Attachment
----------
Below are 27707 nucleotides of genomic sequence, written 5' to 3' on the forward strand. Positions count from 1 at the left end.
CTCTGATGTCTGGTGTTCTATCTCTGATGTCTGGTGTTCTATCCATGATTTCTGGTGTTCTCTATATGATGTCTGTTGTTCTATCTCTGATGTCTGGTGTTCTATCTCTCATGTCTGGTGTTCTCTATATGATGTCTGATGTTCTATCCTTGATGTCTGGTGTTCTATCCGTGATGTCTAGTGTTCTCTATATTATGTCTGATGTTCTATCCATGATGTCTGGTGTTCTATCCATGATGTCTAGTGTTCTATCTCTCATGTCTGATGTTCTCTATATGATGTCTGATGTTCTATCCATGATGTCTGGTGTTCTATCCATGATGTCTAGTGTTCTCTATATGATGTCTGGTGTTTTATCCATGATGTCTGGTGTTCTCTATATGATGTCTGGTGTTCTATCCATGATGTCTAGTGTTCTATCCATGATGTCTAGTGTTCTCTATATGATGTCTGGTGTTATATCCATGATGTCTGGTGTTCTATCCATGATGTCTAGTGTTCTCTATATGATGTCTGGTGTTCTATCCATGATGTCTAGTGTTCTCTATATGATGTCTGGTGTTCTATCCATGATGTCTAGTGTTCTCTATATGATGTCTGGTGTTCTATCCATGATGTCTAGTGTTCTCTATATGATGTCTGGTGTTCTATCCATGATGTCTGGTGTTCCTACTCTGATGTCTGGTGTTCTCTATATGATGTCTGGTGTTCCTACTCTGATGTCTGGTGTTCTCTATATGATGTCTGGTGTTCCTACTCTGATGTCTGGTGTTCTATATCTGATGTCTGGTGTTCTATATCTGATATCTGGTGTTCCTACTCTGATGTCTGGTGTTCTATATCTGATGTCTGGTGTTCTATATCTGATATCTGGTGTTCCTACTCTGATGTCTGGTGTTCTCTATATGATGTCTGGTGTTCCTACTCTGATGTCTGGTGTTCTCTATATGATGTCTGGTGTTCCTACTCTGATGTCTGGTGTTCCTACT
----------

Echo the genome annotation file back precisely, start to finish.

Below are 27707 nucleotides of genomic sequence, written 5' to 3' on the forward strand. Positions count from 1 at the left end.
CTCTGATGTCTGGTGTTCTATCTCTGATGTCTGGTGTTCTATCCATGATTTCTGGTGTTCTCTATATGATGTCTGTTGTTCTATCTCTGATGTCTGGTGTTCTATCTCTCATGTCTGGTGTTCTCTATATGATGTCTGATGTTCTATCCTTGATGTCTGGTGTTCTATCCGTGATGTCTAGTGTTCTCTATATTATGTCTGATGTTCTATCCATGATGTCTGGTGTTCTATCCATGATGTCTAGTGTTCTATCTCTCATGTCTGATGTTCTCTATATGATGTCTGATGTTCTATCCATGATGTCTGGTGTTCTATCCATGATGTCTAGTGTTCTCTATATGATGTCTGGTGTTTTATCCATGATGTCTGGTGTTCTCTATATGATGTCTGGTGTTCTATCCATGATGTCTAGTGTTCTATCCATGATGTCTAGTGTTCTCTATATGATGTCTGGTGTTATATCCATGATGTCTGGTGTTCTATCCATGATGTCTAGTGTTCTCTATATGATGTCTGGTGTTCTATCCATGATGTCTAGTGTTCTCTATATGATGTCTGGTGTTCTATCCATGATGTCTAGTGTTCTCTATATGATGTCTGGTGTTCTATCCATGATGTCTAGTGTTCTCTATATGATGTCTGGTGTTCTATCCATGATGTCTGGTGTTCCTACTCTGATGTCTGGTGTTCTCTATATGATGTCTGGTGTTCCTACTCTGATGTCTGGTGTTCTCTATATGATGTCTGGTGTTCCTACTCTGATGTCTGGTGTTCTATATCTGATGTCTGGTGTTCTATATCTGATATCTGGTGTTCCTACTCTGATGTCTGGTGTTCTATATCTGATGTCTGGTGTTCTATATCTGATATCTGGTGTTCCTACTCTGATGTCTGGTGTTCTCTATATGATGTCTGGTGTTCCTACTCTGATGTCTGGTGTTCTCTATATGATGTCTGGTGTTCCTACTCTGATGTCTGGTGTTCCTACT